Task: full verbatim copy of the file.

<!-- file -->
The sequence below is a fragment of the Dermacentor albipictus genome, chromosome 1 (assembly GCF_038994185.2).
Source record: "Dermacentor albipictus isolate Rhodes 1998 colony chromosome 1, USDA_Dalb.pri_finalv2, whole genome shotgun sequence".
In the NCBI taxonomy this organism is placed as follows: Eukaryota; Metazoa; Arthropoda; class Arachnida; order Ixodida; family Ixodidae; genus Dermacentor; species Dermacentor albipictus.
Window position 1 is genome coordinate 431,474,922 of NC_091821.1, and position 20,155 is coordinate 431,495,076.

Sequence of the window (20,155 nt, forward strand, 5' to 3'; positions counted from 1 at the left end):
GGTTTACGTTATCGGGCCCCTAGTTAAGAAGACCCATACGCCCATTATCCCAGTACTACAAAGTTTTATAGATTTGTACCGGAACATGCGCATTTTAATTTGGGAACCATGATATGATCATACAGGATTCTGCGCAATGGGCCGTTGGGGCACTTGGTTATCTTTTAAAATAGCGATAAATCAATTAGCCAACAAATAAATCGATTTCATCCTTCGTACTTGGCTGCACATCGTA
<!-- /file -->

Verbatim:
The sequence below is a fragment of the Dermacentor albipictus genome, chromosome 1 (assembly GCF_038994185.2).
Source record: "Dermacentor albipictus isolate Rhodes 1998 colony chromosome 1, USDA_Dalb.pri_finalv2, whole genome shotgun sequence".
In the NCBI taxonomy this organism is placed as follows: Eukaryota; Metazoa; Arthropoda; class Arachnida; order Ixodida; family Ixodidae; genus Dermacentor; species Dermacentor albipictus.
Window position 1 is genome coordinate 431,474,922 of NC_091821.1, and position 20,155 is coordinate 431,495,076.

Sequence of the window (20,155 nt, forward strand, 5' to 3'; positions counted from 1 at the left end):
GGTTTACGTTATCGGGCCCCTAGTTAAGAAGACCCATACGCCCATTATCCCAGTACTACAAAGTTTTATAGATTTGTACCGGAACATGCGCATTTTAATTTGGGAACCATGATATGATCATACAGGATTCTGCGCAATGGGCCGTTGGGGCACTTGGTTATCTTTTAAAATAGCGATAAATCAATTAGCCAACAAATAAATCGATTTCATCCTTCGTACTTGGCTGCACATCGTA